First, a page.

This week marked the start of what will undoubtedly become a new marketing distribution trend when retailer JCPenney opened a complete store within Facebook. For Facebook users who are accustomed to communicating with friends and publishing and sharing content, they can now browse and buy clothes, shoes, and any other product available through the JCPenney catalog without leaving Facebook. That’s 250,000 products at users’ fingertips.
You can expect this type of store front within Facebook to quickly grow in popularity from retailers’ perspectives. JCPenney isn’t the first retailer to provide a working store front within Facebook, but by offering a quarter million products, JCPenney is the largest by far. The company expects Facebook users to visit the store, which is accessible through a tab on the JCPenney Facebook Page, when they come across product mentions within their friends’ updates. A simple click brings them directly to the page where they can easily make their own purchase.
Fast Company reported the story this week saying:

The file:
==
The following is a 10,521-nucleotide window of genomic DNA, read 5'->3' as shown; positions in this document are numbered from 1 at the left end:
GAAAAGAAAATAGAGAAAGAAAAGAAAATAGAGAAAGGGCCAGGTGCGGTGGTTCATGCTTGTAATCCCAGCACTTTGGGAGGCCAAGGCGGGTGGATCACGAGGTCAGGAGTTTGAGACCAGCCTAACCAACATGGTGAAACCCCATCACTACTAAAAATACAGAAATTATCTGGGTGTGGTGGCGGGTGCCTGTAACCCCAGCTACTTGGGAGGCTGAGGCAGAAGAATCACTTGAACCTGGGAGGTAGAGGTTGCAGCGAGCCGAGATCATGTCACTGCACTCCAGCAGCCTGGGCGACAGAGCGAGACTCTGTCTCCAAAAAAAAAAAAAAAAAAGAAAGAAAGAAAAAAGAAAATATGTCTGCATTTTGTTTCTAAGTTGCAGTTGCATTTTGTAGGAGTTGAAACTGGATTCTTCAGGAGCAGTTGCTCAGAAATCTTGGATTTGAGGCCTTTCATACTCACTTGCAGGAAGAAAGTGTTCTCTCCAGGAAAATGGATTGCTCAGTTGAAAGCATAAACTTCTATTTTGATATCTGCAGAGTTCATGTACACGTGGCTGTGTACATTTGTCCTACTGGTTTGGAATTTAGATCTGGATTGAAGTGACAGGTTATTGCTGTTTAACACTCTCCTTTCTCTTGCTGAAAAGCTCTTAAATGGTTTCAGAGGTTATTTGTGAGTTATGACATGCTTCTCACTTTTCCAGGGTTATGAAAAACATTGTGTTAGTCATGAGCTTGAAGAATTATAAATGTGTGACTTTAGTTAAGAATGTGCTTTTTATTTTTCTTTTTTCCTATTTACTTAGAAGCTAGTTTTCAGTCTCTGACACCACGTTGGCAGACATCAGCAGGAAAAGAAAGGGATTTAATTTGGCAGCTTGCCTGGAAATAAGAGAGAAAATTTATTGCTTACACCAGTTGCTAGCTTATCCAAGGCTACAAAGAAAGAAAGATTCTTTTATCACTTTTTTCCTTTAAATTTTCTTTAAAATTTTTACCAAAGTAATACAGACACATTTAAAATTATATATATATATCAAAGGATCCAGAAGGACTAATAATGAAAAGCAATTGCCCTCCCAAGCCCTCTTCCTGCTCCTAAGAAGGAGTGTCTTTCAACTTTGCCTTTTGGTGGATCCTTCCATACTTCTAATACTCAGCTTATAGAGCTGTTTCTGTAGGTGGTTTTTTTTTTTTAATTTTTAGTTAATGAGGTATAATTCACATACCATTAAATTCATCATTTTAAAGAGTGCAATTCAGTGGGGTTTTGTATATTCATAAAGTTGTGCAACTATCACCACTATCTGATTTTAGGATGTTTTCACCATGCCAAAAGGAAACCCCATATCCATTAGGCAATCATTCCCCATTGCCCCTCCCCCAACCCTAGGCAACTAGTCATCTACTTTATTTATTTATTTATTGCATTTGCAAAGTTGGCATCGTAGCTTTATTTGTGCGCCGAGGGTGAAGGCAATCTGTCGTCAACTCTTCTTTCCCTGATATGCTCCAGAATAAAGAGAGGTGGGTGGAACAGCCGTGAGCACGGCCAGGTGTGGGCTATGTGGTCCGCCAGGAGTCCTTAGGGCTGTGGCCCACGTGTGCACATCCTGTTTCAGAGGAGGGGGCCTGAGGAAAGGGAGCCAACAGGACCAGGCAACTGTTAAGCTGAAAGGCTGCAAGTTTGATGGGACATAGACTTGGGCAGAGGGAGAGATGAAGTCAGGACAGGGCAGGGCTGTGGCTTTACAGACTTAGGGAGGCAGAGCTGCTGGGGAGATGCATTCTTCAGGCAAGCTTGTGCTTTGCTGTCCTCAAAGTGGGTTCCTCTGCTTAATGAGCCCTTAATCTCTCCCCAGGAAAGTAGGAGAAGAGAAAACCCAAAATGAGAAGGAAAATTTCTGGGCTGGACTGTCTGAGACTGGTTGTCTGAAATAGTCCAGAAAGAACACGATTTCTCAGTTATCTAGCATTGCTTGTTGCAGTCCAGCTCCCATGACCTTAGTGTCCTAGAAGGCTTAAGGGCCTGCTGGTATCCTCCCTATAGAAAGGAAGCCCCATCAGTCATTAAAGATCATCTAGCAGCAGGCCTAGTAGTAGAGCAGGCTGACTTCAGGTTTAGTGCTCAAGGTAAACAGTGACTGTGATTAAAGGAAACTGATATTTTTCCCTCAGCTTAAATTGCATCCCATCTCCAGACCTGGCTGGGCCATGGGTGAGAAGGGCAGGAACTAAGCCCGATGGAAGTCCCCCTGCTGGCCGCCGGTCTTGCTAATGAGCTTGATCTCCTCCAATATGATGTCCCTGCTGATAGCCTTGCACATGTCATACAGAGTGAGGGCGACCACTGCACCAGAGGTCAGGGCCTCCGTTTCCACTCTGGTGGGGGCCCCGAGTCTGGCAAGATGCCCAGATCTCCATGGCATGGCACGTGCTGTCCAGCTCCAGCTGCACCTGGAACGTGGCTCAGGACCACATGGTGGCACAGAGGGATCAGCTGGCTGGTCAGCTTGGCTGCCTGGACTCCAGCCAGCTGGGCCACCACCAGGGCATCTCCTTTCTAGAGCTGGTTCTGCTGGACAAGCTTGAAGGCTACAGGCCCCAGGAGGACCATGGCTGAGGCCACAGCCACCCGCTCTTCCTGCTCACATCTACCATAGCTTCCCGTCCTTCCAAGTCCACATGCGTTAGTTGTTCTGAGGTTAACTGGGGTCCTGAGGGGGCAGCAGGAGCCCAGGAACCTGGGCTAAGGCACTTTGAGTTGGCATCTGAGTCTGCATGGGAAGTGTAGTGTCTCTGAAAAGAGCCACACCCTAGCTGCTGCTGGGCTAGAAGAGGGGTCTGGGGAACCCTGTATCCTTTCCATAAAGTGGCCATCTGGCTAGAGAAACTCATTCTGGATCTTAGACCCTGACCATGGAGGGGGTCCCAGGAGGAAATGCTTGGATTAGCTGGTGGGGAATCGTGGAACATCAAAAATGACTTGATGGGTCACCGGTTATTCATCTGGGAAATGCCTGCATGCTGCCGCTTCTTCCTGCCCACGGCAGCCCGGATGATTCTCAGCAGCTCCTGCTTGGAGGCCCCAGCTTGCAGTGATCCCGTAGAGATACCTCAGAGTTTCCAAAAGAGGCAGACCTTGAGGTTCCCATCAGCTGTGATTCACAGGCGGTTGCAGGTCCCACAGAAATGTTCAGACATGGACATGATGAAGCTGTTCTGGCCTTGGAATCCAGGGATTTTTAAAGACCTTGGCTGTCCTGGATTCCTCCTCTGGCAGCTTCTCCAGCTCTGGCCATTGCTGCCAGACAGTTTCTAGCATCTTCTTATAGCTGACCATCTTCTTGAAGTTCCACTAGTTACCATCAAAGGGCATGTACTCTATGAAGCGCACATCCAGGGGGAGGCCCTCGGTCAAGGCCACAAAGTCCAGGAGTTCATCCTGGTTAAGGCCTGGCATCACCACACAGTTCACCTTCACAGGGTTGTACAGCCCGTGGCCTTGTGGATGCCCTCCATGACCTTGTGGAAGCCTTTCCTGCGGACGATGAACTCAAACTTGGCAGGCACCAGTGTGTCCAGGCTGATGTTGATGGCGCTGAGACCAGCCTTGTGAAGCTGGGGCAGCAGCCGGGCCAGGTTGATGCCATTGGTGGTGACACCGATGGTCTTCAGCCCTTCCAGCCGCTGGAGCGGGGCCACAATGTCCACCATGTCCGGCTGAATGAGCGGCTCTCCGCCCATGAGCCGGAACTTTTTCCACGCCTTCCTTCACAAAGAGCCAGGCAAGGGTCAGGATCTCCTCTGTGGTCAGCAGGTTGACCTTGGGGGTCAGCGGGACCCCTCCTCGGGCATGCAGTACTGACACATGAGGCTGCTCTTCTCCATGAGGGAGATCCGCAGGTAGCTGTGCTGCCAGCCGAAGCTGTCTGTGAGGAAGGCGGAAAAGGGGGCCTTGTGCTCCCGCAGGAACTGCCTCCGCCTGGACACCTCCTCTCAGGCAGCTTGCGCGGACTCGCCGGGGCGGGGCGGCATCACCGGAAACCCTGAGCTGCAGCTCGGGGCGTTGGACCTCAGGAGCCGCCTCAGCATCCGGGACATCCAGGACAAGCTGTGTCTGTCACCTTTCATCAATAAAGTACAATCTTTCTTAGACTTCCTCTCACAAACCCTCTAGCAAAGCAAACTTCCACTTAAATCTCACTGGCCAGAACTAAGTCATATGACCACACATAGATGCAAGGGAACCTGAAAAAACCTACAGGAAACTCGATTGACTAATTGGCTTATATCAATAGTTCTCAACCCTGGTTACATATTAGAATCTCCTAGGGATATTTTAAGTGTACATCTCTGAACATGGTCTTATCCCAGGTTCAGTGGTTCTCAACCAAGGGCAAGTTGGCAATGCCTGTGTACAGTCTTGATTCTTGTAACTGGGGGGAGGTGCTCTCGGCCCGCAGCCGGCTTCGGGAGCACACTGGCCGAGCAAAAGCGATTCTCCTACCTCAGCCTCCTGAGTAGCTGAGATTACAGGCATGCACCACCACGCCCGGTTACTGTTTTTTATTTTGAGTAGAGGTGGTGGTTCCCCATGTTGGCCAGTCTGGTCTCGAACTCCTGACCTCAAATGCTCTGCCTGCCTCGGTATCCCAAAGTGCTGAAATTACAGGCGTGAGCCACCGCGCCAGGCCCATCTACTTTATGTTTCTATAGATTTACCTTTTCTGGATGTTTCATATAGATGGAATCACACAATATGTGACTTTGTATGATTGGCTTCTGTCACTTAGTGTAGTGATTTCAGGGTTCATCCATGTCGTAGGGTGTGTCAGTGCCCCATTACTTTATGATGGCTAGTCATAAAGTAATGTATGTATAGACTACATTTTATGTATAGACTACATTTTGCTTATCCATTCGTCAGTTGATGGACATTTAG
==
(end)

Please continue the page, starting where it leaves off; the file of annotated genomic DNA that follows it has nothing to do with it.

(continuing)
“J.C. Penney expects that the new channel will give it more information about its customers, which could influence future marketing and product choices. ‘All of the information that Facebook has about people can be aggregated into analytical data,’ Jason Taylor [vice president of global product strategy for Usablenet, which built the Facebook operation for J.C. Penney] said. That includes the ages of their customers, what sorts of products they share with others, and how often they peruse the store’s offerings. ‘The interesting additional information they’re going to get could affect their decision-making,’ Taylor adds.”
On the flip side, the consumer perspective related to shopping via Facebook might present some challenges. Many social network users, particularly Facebook users, are concerned about the security of the private data they share. Facebook has been the subject of scrutiny frequently over the past couple of years for this very issue. There is undoubtedly a portion of Facebook users who will not be comfortable providing credit card or other financial information through the site in order to make a purchase from JCPenney or another retailer. That’s an issue that David Kiefaber of BrandFreak brought up in his own post about the new JCPenney store on Facebook, and it’s a valid point.
What do you think of branded stores on Facebook? Is offering shopping via social networking sites where consumers already spend time the next logical step for retail brands or is it like trying to fit a square peg in a round hole? Leave a comment and share your thoughts on this marketing trend.
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